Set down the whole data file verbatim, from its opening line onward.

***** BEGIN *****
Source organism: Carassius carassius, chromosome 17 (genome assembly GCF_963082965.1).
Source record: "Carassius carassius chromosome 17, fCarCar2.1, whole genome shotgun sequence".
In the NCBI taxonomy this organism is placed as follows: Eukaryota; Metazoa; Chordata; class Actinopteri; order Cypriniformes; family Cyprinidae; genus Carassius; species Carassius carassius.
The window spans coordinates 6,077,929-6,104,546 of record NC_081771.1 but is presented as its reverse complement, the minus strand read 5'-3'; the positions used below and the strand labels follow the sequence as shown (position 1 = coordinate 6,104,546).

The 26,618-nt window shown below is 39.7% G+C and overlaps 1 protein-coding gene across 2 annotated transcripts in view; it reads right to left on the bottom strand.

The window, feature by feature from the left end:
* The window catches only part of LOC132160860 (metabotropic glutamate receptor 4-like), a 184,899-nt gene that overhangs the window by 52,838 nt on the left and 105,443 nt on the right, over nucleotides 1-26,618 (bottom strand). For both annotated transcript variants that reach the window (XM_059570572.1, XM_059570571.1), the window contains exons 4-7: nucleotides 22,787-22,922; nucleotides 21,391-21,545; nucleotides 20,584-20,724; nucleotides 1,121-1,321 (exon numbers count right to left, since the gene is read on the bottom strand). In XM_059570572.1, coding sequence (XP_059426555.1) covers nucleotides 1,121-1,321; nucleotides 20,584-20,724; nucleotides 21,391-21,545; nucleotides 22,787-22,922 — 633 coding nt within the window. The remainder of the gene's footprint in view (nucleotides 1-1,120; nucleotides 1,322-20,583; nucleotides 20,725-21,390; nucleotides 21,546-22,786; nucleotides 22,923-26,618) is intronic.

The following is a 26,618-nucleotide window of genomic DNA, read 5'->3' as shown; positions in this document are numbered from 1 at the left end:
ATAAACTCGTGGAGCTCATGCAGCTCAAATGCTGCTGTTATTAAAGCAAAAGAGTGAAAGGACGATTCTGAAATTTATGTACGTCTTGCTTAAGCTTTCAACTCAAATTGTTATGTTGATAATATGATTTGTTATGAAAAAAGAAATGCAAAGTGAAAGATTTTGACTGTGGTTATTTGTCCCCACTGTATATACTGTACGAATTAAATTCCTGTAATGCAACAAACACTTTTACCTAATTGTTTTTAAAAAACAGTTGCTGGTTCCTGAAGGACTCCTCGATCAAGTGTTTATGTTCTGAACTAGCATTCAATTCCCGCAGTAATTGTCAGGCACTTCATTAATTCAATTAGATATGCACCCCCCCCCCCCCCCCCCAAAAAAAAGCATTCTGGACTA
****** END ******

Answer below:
Source organism: Carassius carassius, chromosome 17 (genome assembly GCF_963082965.1).
Source record: "Carassius carassius chromosome 17, fCarCar2.1, whole genome shotgun sequence".
In the NCBI taxonomy this organism is placed as follows: Eukaryota; Metazoa; Chordata; class Actinopteri; order Cypriniformes; family Cyprinidae; genus Carassius; species Carassius carassius.
The window spans coordinates 6,077,929-6,104,546 of record NC_081771.1 but is presented as its reverse complement, the minus strand read 5'-3'; the positions used below and the strand labels follow the sequence as shown (position 1 = coordinate 6,104,546).

The 26,618-nt window shown below is 39.7% G+C and overlaps 1 protein-coding gene across 2 annotated transcripts in view; it reads right to left on the bottom strand.

The window, feature by feature from the left end:
* The window catches only part of LOC132160860 (metabotropic glutamate receptor 4-like), a 184,899-nt gene that overhangs the window by 52,838 nt on the left and 105,443 nt on the right, over nucleotides 1-26,618 (bottom strand). For both annotated transcript variants that reach the window (XM_059570572.1, XM_059570571.1), the window contains exons 4-7: nucleotides 22,787-22,922; nucleotides 21,391-21,545; nucleotides 20,584-20,724; nucleotides 1,121-1,321 (exon numbers count right to left, since the gene is read on the bottom strand). In XM_059570572.1, coding sequence (XP_059426555.1) covers nucleotides 1,121-1,321; nucleotides 20,584-20,724; nucleotides 21,391-21,545; nucleotides 22,787-22,922 — 633 coding nt within the window. The remainder of the gene's footprint in view (nucleotides 1-1,120; nucleotides 1,322-20,583; nucleotides 20,725-21,390; nucleotides 21,546-22,786; nucleotides 22,923-26,618) is intronic.

The following is a 26,618-nucleotide window of genomic DNA, read 5'->3' as shown; positions in this document are numbered from 1 at the left end:
ATAAACTCGTGGAGCTCATGCAGCTCAAATGCTGCTGTTATTAAAGCAAAAGAGTGAAAGGACGATTCTGAAATTTATGTACGTCTTGCTTAAGCTTTCAACTCAAATTGTTATGTTGATAATATGATTTGTTATGAAAAAAGAAATGCAAAGTGAAAGATTTTGACTGTGGTTATTTGTCCCCACTGTATATACTGTACGAATTAAATTCCTGTAATGCAACAAACACTTTTACCTAATTGTTTTTAAAAAACAGTTGCTGGTTCCTGAAGGACTCCTCGATCAAGTGTTTATGTTCTGAACTAGCATTCAATTCCCGCAGTAATTGTCAGGCACTTCATTAATTCAATTAGATATGCACCCCCCCCCCCCCCCCCCAAAAAAAAGCATTCTGGACTA